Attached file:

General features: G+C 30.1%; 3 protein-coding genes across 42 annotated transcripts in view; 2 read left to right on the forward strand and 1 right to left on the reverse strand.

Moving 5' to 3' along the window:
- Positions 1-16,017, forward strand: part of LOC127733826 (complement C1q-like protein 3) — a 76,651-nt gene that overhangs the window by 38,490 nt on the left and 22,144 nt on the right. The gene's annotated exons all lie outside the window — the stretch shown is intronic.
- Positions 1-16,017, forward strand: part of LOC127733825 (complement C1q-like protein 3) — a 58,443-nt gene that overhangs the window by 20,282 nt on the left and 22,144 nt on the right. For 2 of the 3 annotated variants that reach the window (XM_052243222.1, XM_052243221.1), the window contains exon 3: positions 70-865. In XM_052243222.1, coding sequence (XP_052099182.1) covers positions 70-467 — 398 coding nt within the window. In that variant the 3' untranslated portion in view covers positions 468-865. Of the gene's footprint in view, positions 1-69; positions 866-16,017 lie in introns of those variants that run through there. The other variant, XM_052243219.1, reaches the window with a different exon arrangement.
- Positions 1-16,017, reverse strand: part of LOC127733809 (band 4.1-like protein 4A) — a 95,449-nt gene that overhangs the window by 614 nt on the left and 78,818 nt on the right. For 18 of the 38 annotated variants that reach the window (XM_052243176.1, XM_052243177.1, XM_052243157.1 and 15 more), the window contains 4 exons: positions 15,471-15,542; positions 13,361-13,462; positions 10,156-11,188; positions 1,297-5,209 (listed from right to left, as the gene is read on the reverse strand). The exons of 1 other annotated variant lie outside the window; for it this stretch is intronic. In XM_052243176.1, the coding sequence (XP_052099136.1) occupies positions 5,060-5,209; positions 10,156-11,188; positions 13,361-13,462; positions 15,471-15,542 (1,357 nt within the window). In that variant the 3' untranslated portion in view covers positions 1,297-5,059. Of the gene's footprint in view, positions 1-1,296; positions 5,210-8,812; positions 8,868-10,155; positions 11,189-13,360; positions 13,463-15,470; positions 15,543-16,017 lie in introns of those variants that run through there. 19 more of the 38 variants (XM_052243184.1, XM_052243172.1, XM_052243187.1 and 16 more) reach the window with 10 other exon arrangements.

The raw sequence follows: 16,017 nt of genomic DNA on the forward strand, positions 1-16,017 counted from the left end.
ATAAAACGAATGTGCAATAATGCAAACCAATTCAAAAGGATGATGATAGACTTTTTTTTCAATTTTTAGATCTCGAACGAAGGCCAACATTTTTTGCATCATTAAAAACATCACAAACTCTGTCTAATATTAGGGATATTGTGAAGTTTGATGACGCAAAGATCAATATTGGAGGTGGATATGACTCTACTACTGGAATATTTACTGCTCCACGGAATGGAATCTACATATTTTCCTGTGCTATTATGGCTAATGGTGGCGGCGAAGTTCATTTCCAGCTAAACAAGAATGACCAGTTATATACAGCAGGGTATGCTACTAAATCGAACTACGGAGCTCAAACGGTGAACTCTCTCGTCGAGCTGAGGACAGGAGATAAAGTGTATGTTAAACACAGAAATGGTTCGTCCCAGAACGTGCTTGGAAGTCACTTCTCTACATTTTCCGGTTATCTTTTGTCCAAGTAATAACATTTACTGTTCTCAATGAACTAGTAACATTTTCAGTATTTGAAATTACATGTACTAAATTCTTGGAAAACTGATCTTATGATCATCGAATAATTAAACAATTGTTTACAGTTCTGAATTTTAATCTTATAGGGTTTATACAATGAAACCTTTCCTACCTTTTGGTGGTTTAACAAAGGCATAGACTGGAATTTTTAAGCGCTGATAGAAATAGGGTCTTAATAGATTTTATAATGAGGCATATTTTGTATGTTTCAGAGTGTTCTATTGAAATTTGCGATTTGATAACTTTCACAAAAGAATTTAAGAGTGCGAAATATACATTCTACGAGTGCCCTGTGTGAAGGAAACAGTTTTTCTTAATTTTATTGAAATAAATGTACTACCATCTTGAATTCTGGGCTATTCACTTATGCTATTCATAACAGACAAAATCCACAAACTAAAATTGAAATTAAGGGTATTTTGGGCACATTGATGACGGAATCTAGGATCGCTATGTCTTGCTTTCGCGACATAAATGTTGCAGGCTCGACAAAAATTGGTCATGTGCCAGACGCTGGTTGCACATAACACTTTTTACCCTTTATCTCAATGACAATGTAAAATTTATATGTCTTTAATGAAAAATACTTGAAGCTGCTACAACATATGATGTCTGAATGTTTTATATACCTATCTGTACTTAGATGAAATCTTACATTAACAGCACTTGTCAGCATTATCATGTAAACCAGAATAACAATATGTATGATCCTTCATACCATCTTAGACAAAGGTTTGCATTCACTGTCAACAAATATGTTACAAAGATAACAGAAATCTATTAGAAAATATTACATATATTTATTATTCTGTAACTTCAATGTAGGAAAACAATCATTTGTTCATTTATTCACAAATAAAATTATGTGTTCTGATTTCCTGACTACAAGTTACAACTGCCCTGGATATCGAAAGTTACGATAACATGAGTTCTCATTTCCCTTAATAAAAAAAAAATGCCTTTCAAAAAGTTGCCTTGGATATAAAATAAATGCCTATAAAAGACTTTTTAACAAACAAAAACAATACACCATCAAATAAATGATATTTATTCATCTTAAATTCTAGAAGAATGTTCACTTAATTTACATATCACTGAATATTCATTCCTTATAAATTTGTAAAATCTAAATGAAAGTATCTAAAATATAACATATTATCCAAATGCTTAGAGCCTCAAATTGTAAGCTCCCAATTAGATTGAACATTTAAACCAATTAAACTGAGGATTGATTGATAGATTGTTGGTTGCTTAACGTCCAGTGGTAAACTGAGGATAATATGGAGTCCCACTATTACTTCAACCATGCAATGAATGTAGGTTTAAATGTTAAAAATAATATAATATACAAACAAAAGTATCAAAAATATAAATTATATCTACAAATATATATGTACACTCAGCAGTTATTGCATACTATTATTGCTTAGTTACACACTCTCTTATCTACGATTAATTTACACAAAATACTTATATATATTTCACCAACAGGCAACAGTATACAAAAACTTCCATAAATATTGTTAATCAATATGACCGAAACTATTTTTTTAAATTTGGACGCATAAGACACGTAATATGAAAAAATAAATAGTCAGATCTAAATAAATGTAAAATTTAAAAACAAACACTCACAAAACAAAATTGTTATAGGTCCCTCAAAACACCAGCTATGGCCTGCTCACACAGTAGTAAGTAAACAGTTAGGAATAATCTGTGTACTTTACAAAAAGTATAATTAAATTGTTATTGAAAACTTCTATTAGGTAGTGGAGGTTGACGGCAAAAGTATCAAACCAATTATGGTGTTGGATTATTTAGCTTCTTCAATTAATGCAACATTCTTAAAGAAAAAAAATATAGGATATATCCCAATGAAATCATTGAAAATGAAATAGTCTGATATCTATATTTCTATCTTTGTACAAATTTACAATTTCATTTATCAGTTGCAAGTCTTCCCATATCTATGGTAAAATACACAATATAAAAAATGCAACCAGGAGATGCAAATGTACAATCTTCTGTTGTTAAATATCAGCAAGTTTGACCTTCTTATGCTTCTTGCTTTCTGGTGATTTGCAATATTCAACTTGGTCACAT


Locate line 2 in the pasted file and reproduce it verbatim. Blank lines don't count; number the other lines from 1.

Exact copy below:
Moving 5' to 3' along the window: